Whether you are xeriscaping to preserve natural resources, or simply want to use plants that are native to a desert climate, a range of possibilities exist. Hundreds of plants thrive in arid conditions, including flowering trees, fragrant ground covers and spiny cactus. Desert landscaping can be both lush and colorful.
Golden Barrel Cactus
The golden barrel cactus provides a striking accent to desert landscaping, especially when grown in groupings of three or four plants. Some species bloom from April until June, while others form flowers in late summer. The 1 ½ to 2 ½ inch red, orange or yellowish flowers grow at the crown of the plant. Young barrel cactus are round, but as they mature they take on the distinct elongated shape that gives the plant its name. Spikes grow along the ribs of this slow-growing evergreen.
This perennial has fine green foliage that grows in lush, dense clumps that resemble pampas grass. It grows quickly, and can reach a height of 4 feet. The plant produces plume-like flower stalks that are 2 to 3 feet tall. In the fall, the foliage turns tan. Deer grass is a beneficial insect plant. Plant it along driveways or in dry (or seasonal) stream beds. Deer grass is used in basket-making by Native Americans.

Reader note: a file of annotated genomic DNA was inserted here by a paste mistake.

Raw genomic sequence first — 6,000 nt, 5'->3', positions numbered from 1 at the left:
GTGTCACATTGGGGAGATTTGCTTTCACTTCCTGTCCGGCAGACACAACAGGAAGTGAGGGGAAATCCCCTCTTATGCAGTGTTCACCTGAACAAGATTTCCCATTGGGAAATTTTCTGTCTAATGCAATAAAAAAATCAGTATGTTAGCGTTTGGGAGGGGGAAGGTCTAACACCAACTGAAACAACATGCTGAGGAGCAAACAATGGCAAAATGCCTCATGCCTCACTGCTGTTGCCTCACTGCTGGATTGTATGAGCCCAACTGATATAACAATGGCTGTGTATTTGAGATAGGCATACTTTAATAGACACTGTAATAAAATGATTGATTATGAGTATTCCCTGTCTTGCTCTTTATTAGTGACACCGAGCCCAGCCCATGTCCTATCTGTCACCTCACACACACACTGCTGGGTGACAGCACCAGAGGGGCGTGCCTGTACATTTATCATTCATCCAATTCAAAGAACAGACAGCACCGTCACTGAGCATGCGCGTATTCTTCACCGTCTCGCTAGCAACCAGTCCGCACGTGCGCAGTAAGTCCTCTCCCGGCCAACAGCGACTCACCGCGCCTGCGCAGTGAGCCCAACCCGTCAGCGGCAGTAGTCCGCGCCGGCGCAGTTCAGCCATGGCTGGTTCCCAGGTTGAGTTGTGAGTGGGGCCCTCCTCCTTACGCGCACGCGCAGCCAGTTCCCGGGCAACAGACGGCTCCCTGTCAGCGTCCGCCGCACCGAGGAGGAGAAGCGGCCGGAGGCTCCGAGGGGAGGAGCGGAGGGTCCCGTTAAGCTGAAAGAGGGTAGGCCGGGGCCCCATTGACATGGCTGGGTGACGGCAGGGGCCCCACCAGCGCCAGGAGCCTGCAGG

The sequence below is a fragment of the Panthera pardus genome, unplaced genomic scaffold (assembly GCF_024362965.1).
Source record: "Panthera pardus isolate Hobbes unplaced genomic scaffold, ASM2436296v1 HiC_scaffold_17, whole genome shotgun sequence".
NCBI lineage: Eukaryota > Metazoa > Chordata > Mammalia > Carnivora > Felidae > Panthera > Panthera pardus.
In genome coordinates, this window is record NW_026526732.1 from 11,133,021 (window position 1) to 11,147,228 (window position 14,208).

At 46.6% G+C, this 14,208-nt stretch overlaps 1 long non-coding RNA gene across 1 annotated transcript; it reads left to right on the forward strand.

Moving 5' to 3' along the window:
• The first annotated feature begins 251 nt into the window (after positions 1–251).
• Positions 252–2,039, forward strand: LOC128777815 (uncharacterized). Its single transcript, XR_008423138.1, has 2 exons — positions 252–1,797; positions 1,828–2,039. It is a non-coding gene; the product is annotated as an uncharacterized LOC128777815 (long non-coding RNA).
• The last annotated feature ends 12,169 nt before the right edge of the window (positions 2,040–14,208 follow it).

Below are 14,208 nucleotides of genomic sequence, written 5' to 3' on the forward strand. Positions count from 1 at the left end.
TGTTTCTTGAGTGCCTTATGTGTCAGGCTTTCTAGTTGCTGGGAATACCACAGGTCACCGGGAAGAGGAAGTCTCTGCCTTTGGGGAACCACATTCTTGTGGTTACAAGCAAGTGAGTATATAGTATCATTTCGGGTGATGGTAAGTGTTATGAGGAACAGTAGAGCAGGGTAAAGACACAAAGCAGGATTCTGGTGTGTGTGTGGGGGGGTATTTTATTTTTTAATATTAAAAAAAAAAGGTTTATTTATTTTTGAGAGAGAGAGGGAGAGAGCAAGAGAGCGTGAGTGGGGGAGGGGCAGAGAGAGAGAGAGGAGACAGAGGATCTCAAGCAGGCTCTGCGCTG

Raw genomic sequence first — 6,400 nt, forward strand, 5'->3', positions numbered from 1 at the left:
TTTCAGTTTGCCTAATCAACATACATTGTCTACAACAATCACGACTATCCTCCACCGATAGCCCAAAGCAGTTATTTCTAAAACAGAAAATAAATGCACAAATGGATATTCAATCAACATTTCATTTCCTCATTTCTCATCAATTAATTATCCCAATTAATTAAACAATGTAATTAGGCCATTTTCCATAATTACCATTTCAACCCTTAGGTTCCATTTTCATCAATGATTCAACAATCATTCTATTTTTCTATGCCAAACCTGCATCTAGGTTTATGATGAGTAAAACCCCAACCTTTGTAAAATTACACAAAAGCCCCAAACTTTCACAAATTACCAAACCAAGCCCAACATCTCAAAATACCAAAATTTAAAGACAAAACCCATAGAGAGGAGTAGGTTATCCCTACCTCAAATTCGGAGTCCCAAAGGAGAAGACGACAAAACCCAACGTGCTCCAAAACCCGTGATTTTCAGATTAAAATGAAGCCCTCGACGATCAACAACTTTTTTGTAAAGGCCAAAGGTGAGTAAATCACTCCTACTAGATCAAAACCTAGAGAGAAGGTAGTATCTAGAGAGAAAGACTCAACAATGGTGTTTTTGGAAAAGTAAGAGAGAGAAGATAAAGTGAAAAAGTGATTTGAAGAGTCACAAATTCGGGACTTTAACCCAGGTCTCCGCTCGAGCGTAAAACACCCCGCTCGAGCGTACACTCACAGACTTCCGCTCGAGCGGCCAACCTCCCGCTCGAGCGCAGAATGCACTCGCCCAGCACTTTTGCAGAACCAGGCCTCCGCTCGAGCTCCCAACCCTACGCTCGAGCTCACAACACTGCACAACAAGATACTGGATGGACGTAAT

Cascalote is a slow-growing evergreen tree that produces spikes with yellow flowers clustered on them in the winter and into spring. At maturity, cascalote can reach 20 feet tall with a 20 foot wide crown. It has a slender trunk and is a good patio tree thanks to its relatively small size. After flowering, the tree produces edible, copper-colored seed pods. Hummingbirds and butterflies are attracted to the tree.
Trailing rosemary is a ground cover with dark green foliage that can grow to 2 feet in height and spread 5 feet wide. The evergreen produces pale blue to white flowers from winter into spring. Trailing rosemary is one of the easiest plants to grow in arid conditions. It is both heat and cold resistant and thrives in poor soil. Rosemary foliage is fragrant. The plant can be used poolside because it is low-litter and doesn't have spines or spikes. Its relative, upright rosemary, can be used as a hedge.